When Are You Most Contagious?
You’re sick and feeling cruddy. To avoid sharing the misery with those around you, follow general guidelines for healthy adults from family medicine physician Matthew J. Goldman, MD:
When to see the doctor and other tips
“Speak to your medical provider about your risk and how long to stay home,” advises Dr. Goldman. “It will vary based on your immune response, age, prior exposure, underlying illness, exposure to smoke, and virus type.”
Here, he shares a few pointers on contagious illnesses:
Rest is best for flu and colds. Treatment is available if you have the flu or have been exposed to flu. Ask your provider about options. Colds typically have no treatment.
Most sore throats aren’t Strep. They’re usually viral. But Strep and viral sore throats can occur together. A throat swab will test for Strep and determine the need for antibiotics, which can help you avoid complications.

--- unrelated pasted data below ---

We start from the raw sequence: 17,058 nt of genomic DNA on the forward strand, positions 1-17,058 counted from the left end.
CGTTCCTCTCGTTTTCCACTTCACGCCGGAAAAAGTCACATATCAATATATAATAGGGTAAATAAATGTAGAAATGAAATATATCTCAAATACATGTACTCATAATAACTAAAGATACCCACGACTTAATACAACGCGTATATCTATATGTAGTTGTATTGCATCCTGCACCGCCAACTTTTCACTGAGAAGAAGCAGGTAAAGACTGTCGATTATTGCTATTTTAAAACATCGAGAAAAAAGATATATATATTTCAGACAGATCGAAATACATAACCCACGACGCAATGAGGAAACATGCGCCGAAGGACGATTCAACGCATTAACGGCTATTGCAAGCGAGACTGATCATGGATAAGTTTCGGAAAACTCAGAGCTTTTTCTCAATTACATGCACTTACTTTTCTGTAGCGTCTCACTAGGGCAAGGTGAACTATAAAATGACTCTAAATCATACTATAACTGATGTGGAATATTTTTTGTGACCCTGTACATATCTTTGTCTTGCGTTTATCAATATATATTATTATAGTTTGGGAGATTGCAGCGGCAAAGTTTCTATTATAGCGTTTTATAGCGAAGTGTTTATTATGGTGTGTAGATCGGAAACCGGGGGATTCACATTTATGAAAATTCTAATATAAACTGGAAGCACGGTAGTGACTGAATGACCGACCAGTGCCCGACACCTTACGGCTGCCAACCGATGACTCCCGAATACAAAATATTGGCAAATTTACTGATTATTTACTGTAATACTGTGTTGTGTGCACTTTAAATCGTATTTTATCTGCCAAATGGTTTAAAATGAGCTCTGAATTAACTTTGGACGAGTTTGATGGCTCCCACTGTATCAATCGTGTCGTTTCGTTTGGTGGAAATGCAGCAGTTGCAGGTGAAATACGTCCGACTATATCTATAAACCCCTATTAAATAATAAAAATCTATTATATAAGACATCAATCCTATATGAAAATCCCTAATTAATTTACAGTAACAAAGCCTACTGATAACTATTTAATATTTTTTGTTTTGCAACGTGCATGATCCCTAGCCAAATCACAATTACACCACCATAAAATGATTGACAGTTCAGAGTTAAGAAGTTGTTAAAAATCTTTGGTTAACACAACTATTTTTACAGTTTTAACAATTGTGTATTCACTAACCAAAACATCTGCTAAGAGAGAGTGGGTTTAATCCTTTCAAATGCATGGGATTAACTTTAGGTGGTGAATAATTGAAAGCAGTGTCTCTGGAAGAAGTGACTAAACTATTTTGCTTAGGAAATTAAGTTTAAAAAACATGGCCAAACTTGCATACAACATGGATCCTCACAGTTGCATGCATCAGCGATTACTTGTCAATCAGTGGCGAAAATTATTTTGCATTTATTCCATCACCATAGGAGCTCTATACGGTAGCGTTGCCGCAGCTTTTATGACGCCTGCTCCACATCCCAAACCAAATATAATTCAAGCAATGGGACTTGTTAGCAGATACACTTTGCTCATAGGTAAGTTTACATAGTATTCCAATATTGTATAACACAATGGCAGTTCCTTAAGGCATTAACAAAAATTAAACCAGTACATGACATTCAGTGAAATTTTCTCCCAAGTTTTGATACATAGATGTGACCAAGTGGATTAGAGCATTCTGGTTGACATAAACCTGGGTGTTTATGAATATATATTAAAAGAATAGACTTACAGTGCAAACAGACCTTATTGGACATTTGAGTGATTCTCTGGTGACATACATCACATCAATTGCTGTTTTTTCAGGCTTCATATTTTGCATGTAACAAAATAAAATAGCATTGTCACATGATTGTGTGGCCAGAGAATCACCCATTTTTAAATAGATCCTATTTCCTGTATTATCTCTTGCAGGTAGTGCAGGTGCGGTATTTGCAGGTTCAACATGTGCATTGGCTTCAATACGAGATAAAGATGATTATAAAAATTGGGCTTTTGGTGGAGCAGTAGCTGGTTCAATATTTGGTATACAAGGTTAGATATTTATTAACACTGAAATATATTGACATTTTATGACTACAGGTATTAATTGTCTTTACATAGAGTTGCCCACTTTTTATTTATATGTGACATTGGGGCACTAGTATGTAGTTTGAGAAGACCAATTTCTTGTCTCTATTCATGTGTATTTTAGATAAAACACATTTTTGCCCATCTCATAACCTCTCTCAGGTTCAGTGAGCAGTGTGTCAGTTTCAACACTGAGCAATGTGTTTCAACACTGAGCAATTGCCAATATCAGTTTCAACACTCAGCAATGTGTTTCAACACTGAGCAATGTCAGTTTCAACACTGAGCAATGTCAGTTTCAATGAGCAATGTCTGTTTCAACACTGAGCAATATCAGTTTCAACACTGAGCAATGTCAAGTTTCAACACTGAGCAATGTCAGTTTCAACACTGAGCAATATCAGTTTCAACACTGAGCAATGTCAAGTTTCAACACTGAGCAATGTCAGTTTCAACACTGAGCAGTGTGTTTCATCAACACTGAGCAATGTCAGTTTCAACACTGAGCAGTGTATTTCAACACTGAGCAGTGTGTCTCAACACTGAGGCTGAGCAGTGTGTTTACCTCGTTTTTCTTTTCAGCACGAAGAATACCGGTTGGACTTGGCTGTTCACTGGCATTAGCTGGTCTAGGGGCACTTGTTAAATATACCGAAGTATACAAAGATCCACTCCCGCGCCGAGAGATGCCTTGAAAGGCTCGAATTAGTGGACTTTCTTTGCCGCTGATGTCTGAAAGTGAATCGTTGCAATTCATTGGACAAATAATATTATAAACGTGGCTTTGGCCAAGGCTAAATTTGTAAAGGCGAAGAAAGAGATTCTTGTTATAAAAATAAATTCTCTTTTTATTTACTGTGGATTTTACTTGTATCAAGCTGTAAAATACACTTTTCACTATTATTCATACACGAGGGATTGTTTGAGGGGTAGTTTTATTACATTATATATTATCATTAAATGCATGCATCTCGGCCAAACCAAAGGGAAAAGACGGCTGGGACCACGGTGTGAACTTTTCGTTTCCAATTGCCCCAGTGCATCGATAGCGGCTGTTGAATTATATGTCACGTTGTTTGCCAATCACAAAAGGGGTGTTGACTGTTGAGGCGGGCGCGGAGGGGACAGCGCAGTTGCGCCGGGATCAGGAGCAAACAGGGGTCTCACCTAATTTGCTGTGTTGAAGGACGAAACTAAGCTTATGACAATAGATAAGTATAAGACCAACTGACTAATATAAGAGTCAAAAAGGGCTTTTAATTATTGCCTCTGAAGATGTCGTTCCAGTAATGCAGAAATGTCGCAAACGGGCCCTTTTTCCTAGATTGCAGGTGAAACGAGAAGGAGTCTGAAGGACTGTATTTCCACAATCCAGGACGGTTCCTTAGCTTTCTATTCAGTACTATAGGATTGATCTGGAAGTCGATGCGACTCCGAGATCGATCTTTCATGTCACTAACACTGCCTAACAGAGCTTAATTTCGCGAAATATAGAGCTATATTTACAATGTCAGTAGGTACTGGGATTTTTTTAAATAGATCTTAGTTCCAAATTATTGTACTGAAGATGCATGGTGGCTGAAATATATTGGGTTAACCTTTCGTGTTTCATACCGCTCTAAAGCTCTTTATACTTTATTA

Bronchitis is extremely common. It’s one of the most common illnesses that providers see. Typically viral, bronchitis peaks in late fall and winter, along with other respiratory infections.
Pneumonia is not seasonal. This respiratory infection occurs year-round because the lungs are constantly exposed to particulates and microbes.
How to protect the vulnerable
When you’re ill, it’s wise to avoid people with weaker immune systems. “Before you visit someone in the hospital or a nursing facility, check with their provider, wear a mask and wash your hands,” says Dr. Goldman.
Are you a new parent or grandparent? Protect your newborn from dangerous whooping cough by getting your TdAP vaccine.